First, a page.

On April 20, CNN reported that, according to a United States intelligence official, North Korean dictator Kim Jong Un was “in grave danger” following a surgery. Another report by Reuters news agency on April 21 said that Kim had undergone a cardiovascular-related procedure on April 12.
In Seoul, meanwhile, a spokesman for President Moon Jae In’s office stated on April 21 that South Korea had not detected any unusual conditions in North Korea.
Considering Kim’s position as dictator, should he die or become incapacitated, chances are that instability in North Korea will increase, giving rise to unforeseen conditions. There is no doubt that the impact on the security situation surrounding the Korean Peninsula will be considerable.
Despite the fact that the true state of Kim’s health remains unclear, Japan needs to be on the alert.
At his April 21 press conference, Chief Cabinet Secretary Yoshihide Suga said: “I would like to refrain from commenting on these reports. Japan is always greatly interested in developments concerning North Korea. We will continue to gather and analyze relevant information, while cooperating closely with the United States.”
Concerning the vigilance and surveillance activities of Japan’s Self-Defense Forces, Defense Minister Taro Kono told the press, “As always, we remain on alert.”
In past cases where an abrupt change of conditions in North Korea seemed in the wind, China and Russia deployed their military forces near their borders with North Korea. We hope that even as Japan’s Self-Defense Forces monitor the situation in North Korea, they will also keep a close watch on Chinese and Russian troop movements.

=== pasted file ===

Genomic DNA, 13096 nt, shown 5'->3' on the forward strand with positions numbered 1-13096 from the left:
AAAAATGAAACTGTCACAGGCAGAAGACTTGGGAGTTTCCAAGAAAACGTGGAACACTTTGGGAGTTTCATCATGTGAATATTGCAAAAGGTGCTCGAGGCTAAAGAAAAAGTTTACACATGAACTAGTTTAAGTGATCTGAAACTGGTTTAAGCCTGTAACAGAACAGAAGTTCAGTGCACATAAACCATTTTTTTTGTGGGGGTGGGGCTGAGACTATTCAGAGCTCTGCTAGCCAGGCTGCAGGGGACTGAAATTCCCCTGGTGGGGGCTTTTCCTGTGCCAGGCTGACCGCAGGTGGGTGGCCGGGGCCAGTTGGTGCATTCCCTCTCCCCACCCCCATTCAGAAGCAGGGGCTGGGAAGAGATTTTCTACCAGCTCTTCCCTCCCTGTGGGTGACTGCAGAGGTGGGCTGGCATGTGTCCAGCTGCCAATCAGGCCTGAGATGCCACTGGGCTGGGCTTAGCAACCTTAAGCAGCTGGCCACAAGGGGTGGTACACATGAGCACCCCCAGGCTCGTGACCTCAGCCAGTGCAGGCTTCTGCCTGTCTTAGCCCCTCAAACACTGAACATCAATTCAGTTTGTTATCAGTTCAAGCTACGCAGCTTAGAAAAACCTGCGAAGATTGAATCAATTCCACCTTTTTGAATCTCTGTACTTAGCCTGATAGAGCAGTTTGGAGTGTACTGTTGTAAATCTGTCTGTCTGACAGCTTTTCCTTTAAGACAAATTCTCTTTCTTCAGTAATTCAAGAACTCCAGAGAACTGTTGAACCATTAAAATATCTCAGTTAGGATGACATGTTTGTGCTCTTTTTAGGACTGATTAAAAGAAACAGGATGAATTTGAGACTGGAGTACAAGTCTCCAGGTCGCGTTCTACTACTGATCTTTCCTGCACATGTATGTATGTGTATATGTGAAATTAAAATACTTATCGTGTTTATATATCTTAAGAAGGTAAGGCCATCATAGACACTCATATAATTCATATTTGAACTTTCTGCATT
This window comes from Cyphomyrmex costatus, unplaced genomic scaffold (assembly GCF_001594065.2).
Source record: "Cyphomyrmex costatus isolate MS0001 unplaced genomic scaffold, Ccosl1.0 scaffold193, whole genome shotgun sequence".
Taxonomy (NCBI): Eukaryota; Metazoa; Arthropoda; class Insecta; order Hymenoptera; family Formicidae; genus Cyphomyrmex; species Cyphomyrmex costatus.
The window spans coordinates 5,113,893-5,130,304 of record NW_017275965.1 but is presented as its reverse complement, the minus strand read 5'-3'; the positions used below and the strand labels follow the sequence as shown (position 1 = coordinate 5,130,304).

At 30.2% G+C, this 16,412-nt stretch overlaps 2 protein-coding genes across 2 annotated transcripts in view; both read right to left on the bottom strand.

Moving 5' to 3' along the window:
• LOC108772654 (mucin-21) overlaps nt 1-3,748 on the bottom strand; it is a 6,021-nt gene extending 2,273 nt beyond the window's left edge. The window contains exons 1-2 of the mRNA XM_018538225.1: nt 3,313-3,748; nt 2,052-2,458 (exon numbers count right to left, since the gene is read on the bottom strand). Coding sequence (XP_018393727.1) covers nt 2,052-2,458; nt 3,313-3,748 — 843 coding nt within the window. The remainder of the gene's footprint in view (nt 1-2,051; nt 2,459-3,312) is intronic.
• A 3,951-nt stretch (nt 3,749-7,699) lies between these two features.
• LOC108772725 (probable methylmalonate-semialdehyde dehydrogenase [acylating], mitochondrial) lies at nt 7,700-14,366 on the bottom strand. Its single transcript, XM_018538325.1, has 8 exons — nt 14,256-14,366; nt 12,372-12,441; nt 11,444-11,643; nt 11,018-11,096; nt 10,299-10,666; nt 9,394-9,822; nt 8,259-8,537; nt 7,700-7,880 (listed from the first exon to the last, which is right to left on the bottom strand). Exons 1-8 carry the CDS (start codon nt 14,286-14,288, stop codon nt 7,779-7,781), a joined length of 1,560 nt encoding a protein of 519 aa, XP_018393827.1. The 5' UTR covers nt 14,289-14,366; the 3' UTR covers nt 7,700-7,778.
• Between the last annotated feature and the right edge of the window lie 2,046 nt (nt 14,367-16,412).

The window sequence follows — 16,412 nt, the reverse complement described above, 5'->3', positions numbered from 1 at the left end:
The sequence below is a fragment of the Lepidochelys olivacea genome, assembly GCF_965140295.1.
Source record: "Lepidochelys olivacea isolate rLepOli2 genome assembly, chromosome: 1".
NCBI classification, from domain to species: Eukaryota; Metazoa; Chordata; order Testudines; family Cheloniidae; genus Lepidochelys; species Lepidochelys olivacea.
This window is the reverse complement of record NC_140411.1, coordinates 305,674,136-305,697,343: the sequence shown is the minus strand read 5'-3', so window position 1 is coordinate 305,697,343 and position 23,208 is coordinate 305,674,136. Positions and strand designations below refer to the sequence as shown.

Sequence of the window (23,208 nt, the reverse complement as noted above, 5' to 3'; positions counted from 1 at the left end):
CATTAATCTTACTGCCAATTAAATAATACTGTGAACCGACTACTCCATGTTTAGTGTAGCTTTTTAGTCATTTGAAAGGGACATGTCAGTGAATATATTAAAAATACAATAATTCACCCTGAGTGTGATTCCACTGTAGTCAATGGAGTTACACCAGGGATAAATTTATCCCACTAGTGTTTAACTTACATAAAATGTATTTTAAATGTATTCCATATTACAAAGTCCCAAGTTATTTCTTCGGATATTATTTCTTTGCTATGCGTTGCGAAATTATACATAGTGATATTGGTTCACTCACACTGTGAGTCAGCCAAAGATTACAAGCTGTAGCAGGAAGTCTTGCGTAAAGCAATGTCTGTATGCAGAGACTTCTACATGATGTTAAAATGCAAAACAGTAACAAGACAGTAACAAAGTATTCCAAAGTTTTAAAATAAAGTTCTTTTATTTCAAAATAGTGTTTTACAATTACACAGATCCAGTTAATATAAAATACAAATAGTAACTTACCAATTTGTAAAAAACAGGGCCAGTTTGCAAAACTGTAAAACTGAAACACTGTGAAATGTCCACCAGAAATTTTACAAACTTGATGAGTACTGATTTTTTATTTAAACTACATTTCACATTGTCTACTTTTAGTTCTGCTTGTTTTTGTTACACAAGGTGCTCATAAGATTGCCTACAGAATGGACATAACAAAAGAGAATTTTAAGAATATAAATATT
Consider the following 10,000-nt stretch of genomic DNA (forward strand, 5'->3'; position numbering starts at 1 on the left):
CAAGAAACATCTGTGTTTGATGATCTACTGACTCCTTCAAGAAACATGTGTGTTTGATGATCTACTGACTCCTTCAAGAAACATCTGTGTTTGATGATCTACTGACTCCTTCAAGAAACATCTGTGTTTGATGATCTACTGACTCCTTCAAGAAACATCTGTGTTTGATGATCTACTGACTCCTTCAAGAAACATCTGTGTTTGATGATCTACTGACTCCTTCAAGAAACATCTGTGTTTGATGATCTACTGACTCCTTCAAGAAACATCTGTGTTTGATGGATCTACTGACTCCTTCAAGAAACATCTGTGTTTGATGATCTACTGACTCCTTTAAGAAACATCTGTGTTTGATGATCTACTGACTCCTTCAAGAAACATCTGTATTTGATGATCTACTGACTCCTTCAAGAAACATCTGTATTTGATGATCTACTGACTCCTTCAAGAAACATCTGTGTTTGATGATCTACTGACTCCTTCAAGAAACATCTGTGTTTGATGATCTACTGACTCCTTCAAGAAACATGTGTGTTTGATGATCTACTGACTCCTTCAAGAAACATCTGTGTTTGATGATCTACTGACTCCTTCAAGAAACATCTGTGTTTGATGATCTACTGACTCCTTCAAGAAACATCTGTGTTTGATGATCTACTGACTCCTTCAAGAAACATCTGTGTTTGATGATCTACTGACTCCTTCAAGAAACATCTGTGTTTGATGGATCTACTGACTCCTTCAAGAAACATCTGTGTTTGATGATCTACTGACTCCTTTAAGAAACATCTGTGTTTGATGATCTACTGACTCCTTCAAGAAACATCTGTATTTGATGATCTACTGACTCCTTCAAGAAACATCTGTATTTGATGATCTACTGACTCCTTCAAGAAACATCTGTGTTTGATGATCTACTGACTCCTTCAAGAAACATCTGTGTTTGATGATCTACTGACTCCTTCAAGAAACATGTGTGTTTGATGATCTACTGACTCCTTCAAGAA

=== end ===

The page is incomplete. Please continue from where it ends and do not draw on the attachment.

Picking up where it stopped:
Even though Kim is still only in his 30s, he is obviously quite obese, which has lent credence to the speculation about health problems he is said to suffer from. His last reported public appearance was at a meeting of the ruling Workers’ Party, which he presided over on April 11.
Anxiety about the state of Kim’s health grew stronger after he failed to visit the mausoleum of his late grandfather Kim Il Sung on April 15, the birthday of the founder of Democratic People’s Republic of Korea and the Kim dynasty.
The North Korean regime exists solely to serve the needs of the personalized dictatorship, and is designed to protect the top leader and make sure his every wish is fulfilled. Should Kim Jong Un die or be incapacitated, there will be inevitable repercussions. We must therefore be on the alert for any possibility, be it a collapse of the existing regime or external attacks by the North Korean military.
Nor is a power struggle among the leadership inconceivable. If North Korea descends into chaos, we have no guarantee that the nuclear weapons and missiles in Pyongyang’s arsenal will not be fired at domestic or foreign targets in the ensuing confusion. There is even a possibility that special forces from related countries will have to be sent to secure North Korea’s nuclear installations.
Moreover, there is a danger that hundreds of thousands, or even millions, of North Koreans, whose lives have always been difficult and may have been further threatened by the current calamity of the coronavirus pandemic, will spill over the borders into South Korea and China as refugees.
A radical change in North Korea is inevitable, and could even threaten the survival of the state.
Having had its citizens abducted by North Korea, Japan is well aware of how dangerous its neighbor can be. Thus, it is imperative that we prepare now for any possible crisis.
(Click here to read this editorial in Japanese.)
Author: Editorial Board, The Sankei Shimbun